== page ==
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  1.  14
    Philosophy, Art or Pedagogy? How Should Children Experience Education?Christine Doddington - 2014 - Educational Philosophy and Theory 46 (11):1-12.
    There are various programmes currently advocated for ways in which children might encounter philosophy as an explicit part of their education. An analysis of these reveals the ways in which they are predicated on views of what constitutes philosophy. In the sense in which they are inquiry based, purport to encourage the pursuit of puzzlement and contribute towards creating democratic citizens, these programmes either implicitly rest on the work of John Dewey or explicitly use his work as the main warrant (...)
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  2.  32
    Entitled to Speak: Talk in the Classroom. [REVIEW]Christine Doddington - 2001 - Studies in Philosophy and Education 20 (3):267-274.
    For young children, learning begins in conversation contexts such as schools. The author of this paper contends that talk activities are fundamental to future knowledge and understanding. Implicit is critique of a current British model that values the practice of speaking through effective talk. This view is contrasted to one centered on expressive speech and authentic listening.
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  3.  16
    Child-Centred Education: Reviving the Creative Tradition.Christine Doddington - 2007 - Sage Publications.
    Against an increasingly authoritarian background of testing and instruction, concern is growing about disengagement and loss of depth and quality in education at all levels. Child Centred Education seeks to explore the role of Primary education within this debate. This book inspires teachers seeking to make their practice more genuinely educational. Authors Christine Doddington and Mary Hilton capture the current opinion that primary schools can begin to reclaim some of their autonomy, be innovative, and become more creative. Based on wide (...)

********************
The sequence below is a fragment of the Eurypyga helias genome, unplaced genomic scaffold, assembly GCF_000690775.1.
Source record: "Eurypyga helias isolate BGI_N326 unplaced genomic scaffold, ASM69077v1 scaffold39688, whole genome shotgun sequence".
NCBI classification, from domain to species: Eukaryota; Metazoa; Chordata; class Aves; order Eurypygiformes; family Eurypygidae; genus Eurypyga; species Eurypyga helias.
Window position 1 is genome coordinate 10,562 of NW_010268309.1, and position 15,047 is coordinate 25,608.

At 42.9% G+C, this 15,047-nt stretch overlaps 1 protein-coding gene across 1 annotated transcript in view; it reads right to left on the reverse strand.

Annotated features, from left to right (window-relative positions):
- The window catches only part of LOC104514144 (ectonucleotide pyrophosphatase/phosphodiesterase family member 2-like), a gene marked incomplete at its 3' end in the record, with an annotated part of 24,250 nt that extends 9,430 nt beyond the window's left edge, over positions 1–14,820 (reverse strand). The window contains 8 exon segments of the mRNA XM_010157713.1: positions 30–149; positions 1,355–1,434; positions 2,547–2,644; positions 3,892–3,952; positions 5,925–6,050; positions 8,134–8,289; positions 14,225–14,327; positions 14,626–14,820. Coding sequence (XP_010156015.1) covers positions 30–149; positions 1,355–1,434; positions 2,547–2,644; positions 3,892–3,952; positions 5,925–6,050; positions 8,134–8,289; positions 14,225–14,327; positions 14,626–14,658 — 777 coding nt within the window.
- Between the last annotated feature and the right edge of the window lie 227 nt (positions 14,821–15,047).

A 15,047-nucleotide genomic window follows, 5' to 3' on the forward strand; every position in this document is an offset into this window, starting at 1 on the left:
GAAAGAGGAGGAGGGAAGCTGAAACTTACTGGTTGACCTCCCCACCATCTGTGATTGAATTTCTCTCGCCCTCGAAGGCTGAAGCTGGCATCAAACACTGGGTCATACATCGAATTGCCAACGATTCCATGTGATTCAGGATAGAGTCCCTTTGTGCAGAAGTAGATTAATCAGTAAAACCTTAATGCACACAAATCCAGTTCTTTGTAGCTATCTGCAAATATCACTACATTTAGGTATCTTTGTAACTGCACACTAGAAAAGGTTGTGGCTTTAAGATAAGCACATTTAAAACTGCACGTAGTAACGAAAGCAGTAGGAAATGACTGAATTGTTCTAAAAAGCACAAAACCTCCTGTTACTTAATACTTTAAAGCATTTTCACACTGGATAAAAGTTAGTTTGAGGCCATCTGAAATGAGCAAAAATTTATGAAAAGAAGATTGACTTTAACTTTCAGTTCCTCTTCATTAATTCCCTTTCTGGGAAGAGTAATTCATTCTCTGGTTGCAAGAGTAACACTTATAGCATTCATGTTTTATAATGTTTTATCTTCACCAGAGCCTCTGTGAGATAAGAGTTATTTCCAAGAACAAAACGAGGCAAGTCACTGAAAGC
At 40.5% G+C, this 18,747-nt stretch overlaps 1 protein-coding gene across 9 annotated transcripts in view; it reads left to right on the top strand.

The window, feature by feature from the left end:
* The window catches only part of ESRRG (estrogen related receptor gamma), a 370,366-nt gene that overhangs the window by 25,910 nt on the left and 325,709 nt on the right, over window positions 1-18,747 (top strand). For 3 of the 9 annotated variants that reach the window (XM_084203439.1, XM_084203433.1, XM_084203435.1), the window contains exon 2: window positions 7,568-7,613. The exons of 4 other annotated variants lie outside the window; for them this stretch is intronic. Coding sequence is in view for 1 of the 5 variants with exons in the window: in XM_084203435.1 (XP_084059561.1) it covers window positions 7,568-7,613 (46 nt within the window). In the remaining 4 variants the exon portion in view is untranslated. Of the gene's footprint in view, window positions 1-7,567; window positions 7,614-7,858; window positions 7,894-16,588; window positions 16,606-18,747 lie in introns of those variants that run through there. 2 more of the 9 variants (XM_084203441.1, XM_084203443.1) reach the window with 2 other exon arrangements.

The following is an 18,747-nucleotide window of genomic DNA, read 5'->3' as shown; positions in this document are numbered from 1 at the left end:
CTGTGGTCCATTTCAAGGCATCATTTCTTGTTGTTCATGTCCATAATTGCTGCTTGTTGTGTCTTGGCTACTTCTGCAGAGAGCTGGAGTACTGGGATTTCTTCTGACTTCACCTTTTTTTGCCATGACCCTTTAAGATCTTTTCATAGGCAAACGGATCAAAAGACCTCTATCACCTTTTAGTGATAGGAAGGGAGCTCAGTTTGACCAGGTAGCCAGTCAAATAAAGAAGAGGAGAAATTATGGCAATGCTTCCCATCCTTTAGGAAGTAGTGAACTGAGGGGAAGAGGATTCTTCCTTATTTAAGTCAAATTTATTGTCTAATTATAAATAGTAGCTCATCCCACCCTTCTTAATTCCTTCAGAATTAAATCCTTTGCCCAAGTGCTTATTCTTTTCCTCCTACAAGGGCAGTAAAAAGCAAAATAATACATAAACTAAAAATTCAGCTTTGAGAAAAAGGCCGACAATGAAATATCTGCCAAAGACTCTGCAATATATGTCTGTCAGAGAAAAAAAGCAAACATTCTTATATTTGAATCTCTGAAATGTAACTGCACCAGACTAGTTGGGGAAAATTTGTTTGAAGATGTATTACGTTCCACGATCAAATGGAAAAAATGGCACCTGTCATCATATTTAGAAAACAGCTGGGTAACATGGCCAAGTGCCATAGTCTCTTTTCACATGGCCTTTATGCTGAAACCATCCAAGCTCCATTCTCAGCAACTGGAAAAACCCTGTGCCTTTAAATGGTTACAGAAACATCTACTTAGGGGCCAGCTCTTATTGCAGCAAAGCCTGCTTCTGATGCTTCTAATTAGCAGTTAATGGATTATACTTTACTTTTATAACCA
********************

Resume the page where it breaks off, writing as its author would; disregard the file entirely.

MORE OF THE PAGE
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  4.  34
    Critical Thinking as a Source of Respect for Persons: A Critique.Christine Doddington - 2007 - Educational Philosophy and Theory 39 (4):449–459.
    Critical thinking has come to be defined as and aligned with ‘good’ thinking. It connects to the value placed on rationality and agency and is woven into conceptions of what it means to become a person and hence deserve respect. Challenges to the supremacy of critical thinking have helped to provoke richer and fuller interpretations and critical thought is prevalent in talk of what it is to become a person and more fundamentally to educate. The capacity for critical thought may (...)
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  5.  17
    Individuals or Persons—What Ethics Should Help Constitute the School as Community?Christine Doddington - 2007 - Ethics and Education 2 (2):131-143.
    This paper critically examines some assumptions involved in determining the nature of the relationships and work that constitute a school as a community dedicated to learning and knowledge. Rather than arguing from first principles, the paper assumes that respect for other people as ends is preferable to seeing individuals in terms of their function or status; and it argues, in particular, for the reinstatement of a sense of agency for teachers that seems to have been lost in recent education initiatives (...)
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  6.  17
    John Dewey's Democracy and Education 100 Years On.Christine Doddington, Ruth Heilbronn & Rupert Higham - 2018 - Journal of Philosophy of Education 52 (2):284-286.